I ski both the Mantra and the "new" Bridge, the Mantra being the wider version of the Kendo. I like them both for different reasons. Mantra is bullet proof and handles hard pack very well. They have no speed limit at least none that I have appeared to reach. I've skied them in plenty of trees and plenty of bumps, and while I'm no expert in either, I thought it handled well in both. They'll blast through chopped up crud and through soft bumps. Like I said it likes speed, it's an aggressive ski, the Kendo may be a bit mellower and a bit more front side orientated but probably pretty similar.

 

As for the Bridge, I got it for use as a softer snow, more relaxed ski, less speed driven. As it turns out, on front side hard pack it can be driven quite hard, much like the Mantra. It's much poppier off jumps and bumps when compared with the Mantra. Like others have said it's lighter and has more flex then the Mantra and therefore handles bumps better in a more traditional manner. Now all that being said my experience with the Bridge is much more limited then with the Mantra, the Bridge is my new toy, so I cannot say how it handles in the trees, yet. 

 

I think that your decision comes down to where you honestly ski most, where you'd like to ski most and how you like to ski. I don't think any one ski will do everything you listed well; but they'll do some things well. On a side note, the AC 30 might be a good choice for you, my brother in-law loves it, says its quick edge to edge and decent in the bumps, but more of a front side ski.

post #12 of 28



 

Quote:
Originally Posted by Sane View Post

I ski both the Mantra and the "new" Bridge, the Mantra being the wider version of the Kendo. I like them both for different reasons. Mantra is bullet proof and handles hard pack very well. They have no speed limit at least none that I have appeared to reach. I've skied them in plenty of trees and plenty of bumps, and while I'm no expert in either, I thought it handled well in both. They'll blast through chopped up crud and through soft bumps. Like I said it likes speed, it's an aggressive ski, the Kendo may be a bit mellower and a bit more front side orientated but probably pretty similar.

 

As for the Bridge, I got it for use as a softer snow, more relaxed ski, less speed driven. As it turns out, on front side hard pack it can be driven quite hard, much like the Mantra. It's much poppier off jumps and bumps when compared with the Mantra. Like others have said it's lighter and has more flex then the Mantra and therefore handles bumps better in a more traditional manner. Now all that being said my experience with the Bridge is much more limited then with the Mantra, the Bridge is my new toy, so I cannot say how it handles in the trees, yet. 

 

I think that your decision comes down to where you honestly ski most, where you'd like to ski most and how you like to ski. I don't think any one ski will do everything you listed well; but they'll do some things well. On a side note, the AC 30 might be a good choice for you, my brother in-law loves it, says its quick edge to edge and decent in the bumps, but more of a front side ski.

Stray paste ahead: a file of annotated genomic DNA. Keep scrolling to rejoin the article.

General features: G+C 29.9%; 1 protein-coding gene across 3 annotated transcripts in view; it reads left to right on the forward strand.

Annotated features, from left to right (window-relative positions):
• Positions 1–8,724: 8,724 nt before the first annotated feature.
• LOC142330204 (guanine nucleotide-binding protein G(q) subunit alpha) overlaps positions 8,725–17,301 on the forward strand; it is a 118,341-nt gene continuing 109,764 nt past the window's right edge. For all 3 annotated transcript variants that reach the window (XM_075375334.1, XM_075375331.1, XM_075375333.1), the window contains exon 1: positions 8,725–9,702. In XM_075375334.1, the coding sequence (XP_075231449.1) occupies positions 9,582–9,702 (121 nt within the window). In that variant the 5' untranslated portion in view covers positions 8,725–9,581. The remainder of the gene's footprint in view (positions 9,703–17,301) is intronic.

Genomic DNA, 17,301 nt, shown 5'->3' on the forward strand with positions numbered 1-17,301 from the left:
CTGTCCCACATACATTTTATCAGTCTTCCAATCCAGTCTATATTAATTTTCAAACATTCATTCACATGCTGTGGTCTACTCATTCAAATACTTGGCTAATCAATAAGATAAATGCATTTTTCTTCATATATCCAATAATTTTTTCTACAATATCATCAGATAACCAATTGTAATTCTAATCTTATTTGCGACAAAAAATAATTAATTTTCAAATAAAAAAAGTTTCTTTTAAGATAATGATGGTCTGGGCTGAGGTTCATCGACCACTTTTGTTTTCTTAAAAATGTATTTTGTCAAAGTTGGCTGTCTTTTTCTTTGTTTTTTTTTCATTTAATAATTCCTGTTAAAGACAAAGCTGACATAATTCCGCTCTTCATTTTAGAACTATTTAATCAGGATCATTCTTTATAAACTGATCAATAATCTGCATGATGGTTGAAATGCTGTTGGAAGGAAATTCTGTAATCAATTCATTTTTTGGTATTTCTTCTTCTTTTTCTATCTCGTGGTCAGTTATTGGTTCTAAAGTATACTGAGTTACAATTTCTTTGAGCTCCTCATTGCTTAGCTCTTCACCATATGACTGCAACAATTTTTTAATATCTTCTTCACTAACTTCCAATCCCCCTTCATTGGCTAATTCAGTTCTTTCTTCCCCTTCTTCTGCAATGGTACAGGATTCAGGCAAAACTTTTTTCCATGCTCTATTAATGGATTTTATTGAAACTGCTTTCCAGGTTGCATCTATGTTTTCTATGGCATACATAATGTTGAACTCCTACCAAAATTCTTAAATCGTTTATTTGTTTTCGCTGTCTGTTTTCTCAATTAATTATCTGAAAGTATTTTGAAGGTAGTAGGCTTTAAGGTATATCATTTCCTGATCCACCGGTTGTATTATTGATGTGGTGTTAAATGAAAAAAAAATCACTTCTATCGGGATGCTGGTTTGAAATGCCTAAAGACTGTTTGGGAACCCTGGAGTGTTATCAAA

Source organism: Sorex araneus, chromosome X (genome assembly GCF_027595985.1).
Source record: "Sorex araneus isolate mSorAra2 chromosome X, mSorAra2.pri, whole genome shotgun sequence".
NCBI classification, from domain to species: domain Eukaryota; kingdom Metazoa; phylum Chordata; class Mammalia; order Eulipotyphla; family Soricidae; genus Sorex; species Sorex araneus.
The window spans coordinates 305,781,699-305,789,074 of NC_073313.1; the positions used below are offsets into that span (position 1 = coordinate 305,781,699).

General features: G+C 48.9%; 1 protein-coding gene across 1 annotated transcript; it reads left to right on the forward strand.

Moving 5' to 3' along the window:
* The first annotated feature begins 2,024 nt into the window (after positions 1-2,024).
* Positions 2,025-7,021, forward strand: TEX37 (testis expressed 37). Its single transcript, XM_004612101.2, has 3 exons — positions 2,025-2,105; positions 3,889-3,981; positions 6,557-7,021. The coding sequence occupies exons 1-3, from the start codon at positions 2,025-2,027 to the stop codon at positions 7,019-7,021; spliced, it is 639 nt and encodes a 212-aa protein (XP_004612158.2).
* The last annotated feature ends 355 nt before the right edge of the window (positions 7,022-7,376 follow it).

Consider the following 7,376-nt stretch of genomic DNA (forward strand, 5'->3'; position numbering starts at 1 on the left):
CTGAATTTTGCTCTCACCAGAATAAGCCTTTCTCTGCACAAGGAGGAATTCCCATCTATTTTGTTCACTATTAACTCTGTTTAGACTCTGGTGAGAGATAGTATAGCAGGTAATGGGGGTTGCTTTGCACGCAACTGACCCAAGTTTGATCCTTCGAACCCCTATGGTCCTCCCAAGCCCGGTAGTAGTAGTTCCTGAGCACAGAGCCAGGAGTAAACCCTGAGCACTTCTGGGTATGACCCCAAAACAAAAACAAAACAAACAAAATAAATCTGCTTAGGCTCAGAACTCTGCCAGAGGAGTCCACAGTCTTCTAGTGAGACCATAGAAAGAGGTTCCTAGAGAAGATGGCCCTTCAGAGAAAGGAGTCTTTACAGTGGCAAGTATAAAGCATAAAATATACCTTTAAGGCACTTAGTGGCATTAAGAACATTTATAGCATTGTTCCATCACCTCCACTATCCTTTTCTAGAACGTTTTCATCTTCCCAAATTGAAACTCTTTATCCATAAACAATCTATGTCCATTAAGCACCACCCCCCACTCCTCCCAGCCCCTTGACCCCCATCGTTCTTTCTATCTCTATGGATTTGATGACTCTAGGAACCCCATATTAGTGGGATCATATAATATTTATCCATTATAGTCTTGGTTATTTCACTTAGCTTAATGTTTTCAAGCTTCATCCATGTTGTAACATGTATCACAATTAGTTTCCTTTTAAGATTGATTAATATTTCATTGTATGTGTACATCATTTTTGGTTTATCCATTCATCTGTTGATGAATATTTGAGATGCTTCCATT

What is the difference between the "new Bridge" and the one that I have which is 2 years old?
 

post #13 of 28
Quote:
Originally Posted by nikonfme View Post


What is the difference between the "new Bridge" and the one that I have which is 2 years old?
 


The "new" Bridge has ELP rocker instead of traditional camber and is a bit larger overall. A bit fatter underfoot at 95 mm and comes a bit longer mid size 179 with a 20 m turn radius.

post #14 of 28

The Kendo is not your ski.  It's very groomer oriented, and too stiff for bumps.

post #15 of 28

Demo the Kendo and decide for yourself.  I thought they were great in the bumps, big softies and shaved hardies.  It performed great all over the mountain.  For me the ski turned as quick as I wanted/needed it to but that is obviously a very subjective characteristic  

post #16 of 28


How can you call an 88 groomer oriented? It's great in bumps and skis pow and especially crud nicely. My only gripe is that the radius is long. Only an issue for me because I have too many long radius skis allready and wanted something a little snappier. Great ski for everyday riding or one ski-quiver.

Quote:
Originally Posted by eastskier44 View Post

The Kendo is not your ski.  It's very groomer oriented, and too stiff for bumps.

post #17 of 28



 

Quote:
Originally Posted by Sane View Post



Quote:
Originally Posted by nikonfme View Post


What is the difference between the "new Bridge" and the one that I have which is 2 years old?
 


The "new" Bridge has ELP rocker instead of traditional camber and is a bit larger overall. A bit fatter underfoot at 95 mm and comes a bit longer mid size 179 with a 20 m turn radius.


Do you know if they also softened it up a bit. I checked the flex on one in a shop and it felt softer than my Bridges. Also on the Kendo vs Mantra. Flex wise they felt pretty much the same at the shop. I guess that's why you need to demo...........................
 

post #18 of 28
Quote:
Originally Posted by nikonfme View Post

Do you know if they also softened it up a bit. I checked the flex on one in a shop and it felt softer than my Bridges. Also on the Kendo vs Mantra. Flex wise they felt pretty much the same at the shop. I guess that's why you need to demo...........................